Endurance Athletes: Fat is Your Friend

For long distance endurance training/races, there are multiple reasons to consider the switch from sugar-fueling to fat-fueling:

  • Leaner Body Composition.  Stabilizing blood sugar levels by increasing dietary fat and reducing sugar intake will help to balance hormones and regulate appetite (less fueling needed during training/races). Managing

    Smashed Avocado with Spices

    insulin levels reduces the risk of excess insulin that will be converted to adipose (fat) tissue in the body, resulting in a lower body weight. This process improves power-to-weight ratio, which may aid in faster hill climbing – both on the bike or on a run.

  • Sustained Long-Distance Performance.  Visualize two gas tanks. The “sugar tank” has 2,000 available calories for use and the “fat tank” has 40,000 calories for use. Which would you rather have? Fat, of course. Even the leanest athlete has 20x times the carbohydrate (sugar) storage in their body available. The challenge is tapping into this fat tank. It can take several weeks or months for an athlete to train their body to burn fat as their primary fuel source.
  • Less reactive oxygen species.  Sugar can be toxic to the body, especially in large doses, and can generate a large amount of ROS (Reactive Oxygen Species) which inhibits cellular function. Cellular function is integral to our body’s functioning correctly, as cells are responsible for all communication and can affect athletic performance.  
  • Increased Serotonin Levels.  Including healthy fat in your diet can improve mood, lend to more happiness and provide a sharp, focused mind-set during long training periods. Recent research is showing naturally occurring saturated fats boost mood and cognitive abilities.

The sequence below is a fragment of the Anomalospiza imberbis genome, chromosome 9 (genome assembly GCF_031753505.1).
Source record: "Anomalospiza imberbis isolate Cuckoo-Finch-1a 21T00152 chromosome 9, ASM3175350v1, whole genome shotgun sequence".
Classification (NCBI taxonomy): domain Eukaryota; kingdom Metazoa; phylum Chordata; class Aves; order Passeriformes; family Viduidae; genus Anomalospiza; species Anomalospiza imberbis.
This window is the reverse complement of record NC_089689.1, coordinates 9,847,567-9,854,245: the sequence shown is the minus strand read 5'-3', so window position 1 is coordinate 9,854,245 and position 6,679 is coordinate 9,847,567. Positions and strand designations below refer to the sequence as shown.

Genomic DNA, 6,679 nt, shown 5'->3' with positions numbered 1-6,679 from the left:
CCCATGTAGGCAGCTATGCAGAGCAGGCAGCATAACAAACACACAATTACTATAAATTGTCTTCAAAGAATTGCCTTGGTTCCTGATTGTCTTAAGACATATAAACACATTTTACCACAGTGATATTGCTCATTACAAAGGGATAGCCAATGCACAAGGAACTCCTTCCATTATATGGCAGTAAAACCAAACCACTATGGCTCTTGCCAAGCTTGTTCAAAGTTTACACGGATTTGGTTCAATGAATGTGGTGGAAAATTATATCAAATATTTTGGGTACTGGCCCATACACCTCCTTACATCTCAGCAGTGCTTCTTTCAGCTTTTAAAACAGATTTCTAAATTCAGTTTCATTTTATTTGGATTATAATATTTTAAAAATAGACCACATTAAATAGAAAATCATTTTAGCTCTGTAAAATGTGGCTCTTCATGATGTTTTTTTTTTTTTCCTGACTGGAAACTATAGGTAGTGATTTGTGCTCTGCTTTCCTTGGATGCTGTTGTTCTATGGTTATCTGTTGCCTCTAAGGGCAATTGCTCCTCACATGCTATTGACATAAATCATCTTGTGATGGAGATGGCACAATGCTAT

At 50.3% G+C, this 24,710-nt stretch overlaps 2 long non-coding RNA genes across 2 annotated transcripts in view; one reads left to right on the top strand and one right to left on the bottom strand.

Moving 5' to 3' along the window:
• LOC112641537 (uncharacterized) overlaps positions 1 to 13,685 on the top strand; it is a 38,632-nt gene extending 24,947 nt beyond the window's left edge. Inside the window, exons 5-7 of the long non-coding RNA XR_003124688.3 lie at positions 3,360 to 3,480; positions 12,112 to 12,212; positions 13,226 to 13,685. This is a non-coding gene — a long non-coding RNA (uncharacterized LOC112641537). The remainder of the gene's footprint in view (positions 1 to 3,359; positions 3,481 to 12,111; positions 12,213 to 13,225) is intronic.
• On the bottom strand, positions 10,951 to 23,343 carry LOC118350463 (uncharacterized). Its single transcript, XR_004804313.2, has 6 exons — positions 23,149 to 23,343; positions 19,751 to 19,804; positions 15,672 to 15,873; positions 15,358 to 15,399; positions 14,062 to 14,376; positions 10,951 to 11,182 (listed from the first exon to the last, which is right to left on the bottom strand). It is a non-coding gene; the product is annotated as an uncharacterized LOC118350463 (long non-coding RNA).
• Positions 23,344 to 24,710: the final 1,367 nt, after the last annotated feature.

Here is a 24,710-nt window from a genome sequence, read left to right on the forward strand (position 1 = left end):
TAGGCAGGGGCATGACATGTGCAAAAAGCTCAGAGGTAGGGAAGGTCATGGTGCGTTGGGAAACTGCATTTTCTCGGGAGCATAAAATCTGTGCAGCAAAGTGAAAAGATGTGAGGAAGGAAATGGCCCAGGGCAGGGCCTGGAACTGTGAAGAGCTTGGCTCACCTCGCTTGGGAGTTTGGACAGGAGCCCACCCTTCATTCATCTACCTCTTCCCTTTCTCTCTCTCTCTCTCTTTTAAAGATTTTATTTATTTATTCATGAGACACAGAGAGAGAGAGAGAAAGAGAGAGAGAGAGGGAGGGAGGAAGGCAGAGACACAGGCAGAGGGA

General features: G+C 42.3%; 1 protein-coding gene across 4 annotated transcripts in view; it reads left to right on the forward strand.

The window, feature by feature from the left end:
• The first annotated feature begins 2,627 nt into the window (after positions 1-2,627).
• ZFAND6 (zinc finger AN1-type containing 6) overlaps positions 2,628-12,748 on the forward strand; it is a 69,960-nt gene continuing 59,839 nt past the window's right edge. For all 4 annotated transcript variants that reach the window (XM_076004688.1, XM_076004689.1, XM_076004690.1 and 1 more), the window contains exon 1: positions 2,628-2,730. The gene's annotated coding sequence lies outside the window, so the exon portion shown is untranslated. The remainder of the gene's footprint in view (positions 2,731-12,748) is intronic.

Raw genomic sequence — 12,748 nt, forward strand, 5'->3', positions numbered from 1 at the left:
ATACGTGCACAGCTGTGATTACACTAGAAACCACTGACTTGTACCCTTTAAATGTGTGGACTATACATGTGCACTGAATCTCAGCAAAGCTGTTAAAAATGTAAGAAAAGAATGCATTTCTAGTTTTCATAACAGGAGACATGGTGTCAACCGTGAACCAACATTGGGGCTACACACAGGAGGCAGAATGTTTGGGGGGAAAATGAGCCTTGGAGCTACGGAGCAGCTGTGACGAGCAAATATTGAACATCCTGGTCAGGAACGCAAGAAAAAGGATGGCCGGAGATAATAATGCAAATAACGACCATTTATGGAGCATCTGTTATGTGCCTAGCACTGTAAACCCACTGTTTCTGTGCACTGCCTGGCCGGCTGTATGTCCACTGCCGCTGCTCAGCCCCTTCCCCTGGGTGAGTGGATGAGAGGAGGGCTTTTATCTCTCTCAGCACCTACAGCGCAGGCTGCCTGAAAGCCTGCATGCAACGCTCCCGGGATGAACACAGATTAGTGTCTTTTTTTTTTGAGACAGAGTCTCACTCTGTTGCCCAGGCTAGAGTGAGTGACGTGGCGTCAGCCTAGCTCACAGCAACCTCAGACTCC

How do you become “fat adapted”?

You can go one of two ways: immediate clean-out of all sugars in diet (including natural fructose found in fruits) or gradual reduction of sugars. If you decide to completely remove sugars from your diet overnight, you may experience a slight dip in immediate performance as you implement these dietary changes, however, long-term benefits will be had. It may be necessary to consult with a sports nutritionist to review sodium, vitamin, & mineral levels, as these factors can impact your journey to optimally utilize fat stores in your training.

What are sample snacks/meals for a “fat adapted” athlete?

         Smashed Avocado topped with..

  • 1 Tbsp. of Olive Oil
  • 2 tsp. Unsweetened coconut
  • 2 tsp. Sunflower or Pumpkin Seeds

    Scrambled Eggs with Garlic

  • 2 whole eggs
  • 1 tsp. Heavy whipping cream
  • 1 Tbsp. Ghee or Grass-fed Butter
  • 1 clove garlic, chopped
  • Sea salt & pepper, to taste


          Beat eggs, cream, sea salt and pepper in a small bowl until well-blended.

          Heat ghee/butter in a frying pan.

         Add garlic and saute for 1 min.

         Pour egg mixture into pan.

         Continue lifting and folding eggs, until thickened.

         Remove from pan.



         Baked Salmon

  • 3-4 oz piece of wild salmon
  • 1 garlic clove, crushed
  • Sea salt & pepper, to taste


          Preheat oven to 425 degrees.

          Season salmon with salt, pepper and top with crushed garlic.

          Bake salmon for 12-15 minutes. (You should be able to easily flake salmon with a fork.)

          Serve with a side salad or veggies.


Additional Resources:

Dr. Phil Maffetone

Volek and Phinney


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